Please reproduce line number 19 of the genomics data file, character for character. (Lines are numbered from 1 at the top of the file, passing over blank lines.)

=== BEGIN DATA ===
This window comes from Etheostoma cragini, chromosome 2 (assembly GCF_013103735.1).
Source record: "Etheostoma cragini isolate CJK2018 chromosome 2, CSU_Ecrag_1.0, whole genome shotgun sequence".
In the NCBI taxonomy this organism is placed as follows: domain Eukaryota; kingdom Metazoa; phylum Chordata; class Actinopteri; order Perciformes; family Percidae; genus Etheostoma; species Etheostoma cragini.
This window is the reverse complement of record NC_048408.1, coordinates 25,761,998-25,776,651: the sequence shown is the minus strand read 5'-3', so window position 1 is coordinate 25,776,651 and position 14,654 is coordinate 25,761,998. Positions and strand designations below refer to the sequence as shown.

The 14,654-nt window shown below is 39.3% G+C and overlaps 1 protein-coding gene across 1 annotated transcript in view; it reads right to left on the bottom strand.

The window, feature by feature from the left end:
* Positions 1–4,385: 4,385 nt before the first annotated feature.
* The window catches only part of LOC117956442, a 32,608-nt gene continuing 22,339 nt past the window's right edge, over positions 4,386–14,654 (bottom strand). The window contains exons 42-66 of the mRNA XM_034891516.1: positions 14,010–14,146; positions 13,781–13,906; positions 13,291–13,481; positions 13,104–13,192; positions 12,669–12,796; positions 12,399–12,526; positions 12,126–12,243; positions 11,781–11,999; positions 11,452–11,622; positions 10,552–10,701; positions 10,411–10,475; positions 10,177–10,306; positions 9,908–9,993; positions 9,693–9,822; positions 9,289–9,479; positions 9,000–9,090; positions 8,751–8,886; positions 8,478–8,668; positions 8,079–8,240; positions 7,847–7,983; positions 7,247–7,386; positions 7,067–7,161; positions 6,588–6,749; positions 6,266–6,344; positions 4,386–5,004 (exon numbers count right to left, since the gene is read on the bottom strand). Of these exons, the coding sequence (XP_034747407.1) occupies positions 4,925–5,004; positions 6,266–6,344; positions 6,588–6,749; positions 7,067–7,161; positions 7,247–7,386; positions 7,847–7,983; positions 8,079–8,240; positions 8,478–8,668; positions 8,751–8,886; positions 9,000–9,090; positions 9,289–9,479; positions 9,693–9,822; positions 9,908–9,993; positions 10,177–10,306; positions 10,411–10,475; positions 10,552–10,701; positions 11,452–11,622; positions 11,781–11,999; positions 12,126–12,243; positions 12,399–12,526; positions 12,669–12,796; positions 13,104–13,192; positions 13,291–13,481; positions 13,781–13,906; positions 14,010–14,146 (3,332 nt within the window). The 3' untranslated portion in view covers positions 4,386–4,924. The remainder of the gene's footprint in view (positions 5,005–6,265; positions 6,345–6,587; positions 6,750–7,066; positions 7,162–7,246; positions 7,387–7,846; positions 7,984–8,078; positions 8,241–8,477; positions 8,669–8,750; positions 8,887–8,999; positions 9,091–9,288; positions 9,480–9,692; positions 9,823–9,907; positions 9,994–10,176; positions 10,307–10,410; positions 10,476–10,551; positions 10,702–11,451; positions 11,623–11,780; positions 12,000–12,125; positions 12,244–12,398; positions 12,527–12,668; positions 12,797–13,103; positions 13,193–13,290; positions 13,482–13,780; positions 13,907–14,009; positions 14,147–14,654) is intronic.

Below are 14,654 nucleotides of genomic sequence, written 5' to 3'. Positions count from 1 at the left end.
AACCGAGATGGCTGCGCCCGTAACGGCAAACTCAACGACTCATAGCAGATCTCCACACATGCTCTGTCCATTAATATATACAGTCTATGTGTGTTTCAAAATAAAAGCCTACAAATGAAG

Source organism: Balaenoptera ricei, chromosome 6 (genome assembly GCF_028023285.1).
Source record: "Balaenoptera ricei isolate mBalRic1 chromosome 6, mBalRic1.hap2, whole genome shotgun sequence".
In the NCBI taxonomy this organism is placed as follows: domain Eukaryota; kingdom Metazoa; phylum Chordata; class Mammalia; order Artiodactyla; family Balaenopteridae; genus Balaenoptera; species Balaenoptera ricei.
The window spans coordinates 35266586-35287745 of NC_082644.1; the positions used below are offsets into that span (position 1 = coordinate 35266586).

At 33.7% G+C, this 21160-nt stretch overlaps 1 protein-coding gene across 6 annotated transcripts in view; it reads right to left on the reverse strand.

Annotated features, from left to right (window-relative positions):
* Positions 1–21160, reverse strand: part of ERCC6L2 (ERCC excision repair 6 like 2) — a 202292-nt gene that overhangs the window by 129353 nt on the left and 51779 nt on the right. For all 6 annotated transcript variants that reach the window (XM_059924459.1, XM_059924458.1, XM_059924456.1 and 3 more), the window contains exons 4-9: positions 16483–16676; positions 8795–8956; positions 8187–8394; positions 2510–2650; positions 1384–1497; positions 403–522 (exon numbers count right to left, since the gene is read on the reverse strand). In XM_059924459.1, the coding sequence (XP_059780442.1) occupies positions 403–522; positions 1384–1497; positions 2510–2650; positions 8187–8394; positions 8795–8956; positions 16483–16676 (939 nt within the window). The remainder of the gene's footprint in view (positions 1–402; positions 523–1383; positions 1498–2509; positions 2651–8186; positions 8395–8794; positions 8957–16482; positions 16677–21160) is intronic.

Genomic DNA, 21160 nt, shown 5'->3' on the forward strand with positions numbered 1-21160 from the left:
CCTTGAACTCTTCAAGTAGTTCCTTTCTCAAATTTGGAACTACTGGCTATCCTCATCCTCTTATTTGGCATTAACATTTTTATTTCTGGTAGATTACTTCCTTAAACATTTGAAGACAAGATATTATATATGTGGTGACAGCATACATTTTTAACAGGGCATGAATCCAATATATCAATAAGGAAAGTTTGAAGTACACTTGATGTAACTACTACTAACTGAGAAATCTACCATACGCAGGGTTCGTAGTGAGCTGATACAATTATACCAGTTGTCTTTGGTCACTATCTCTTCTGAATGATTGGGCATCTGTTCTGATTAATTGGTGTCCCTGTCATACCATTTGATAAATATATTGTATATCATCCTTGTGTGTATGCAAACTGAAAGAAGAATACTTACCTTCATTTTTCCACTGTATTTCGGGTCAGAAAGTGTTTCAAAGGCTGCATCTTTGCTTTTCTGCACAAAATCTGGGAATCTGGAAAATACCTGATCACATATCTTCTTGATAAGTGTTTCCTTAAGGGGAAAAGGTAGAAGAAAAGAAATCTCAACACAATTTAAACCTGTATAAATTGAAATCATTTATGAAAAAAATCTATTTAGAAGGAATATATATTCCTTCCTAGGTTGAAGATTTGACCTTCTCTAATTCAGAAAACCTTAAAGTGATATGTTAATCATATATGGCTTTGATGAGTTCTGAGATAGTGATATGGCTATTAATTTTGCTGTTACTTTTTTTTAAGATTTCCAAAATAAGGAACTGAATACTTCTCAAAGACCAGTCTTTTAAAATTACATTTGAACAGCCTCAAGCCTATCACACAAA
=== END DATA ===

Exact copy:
CCTTGAACTCTTCAAGTAGTTCCTTTCTCAAATTTGGAACTACTGGCTATCCTCATCCTCTTATTTGGCATTAACATTTTTATTTCTGGTAGATTACTTCCTTAAACATTTGAAGACAAGATATTATATATGTGGTGACAGCATACATTTTTAACAGGGCATGAATCCAATATATCAATAAGGAAAGTTTGAAGTACACTTGATGTAACTACTACTAACTGAGAAATCTACCATACGCAGGGTTCGTAGTGAGCTGATACAATTATACCAGTTGTCTTTGGTCACTATCTCTTCTGAATGATTGGGCATCTGTTCTGATTAATTGGTGTCCCTGTCATACCATTTGATAAATATATTGTATATCATCCTTGTGTGTATGCAAACTGAAAGAAGAATACTTACCTTCATTTTTCCACTGTATTTCGGGTCAGAAAGTGTTTCAAAGGCTGCATCTTTGCTTTTCTGCACAAAATCTGGGAATCTGGAAAATACCTGATCACATATCTTCTTGATAAGTGTTTCCTTAAGGGGAAAAGGTAGAAGAAAAGAAATCTCAACACAATTTAAACCTGTATAAATTGAAATCATTTATGAAAAAAATCTATTTAGAAGGAATATATATTCCTTCCTAGGTTGAAGATTTGACCTTCTCTAATTCAGAAAACCTTAAAGTGATATGTTAATCATATATGGCTTTGATGAGTTCTGAGATAGTGATATGGCTATTAATTTTGCTGTTACTTTTTTTTAAGATTTCCAAAATAAGGAACTGAATACTTCTCAAAGACCAGTCTTTTAAAATTACATTTGAACAGCCTCAAGCCTATCACACAAA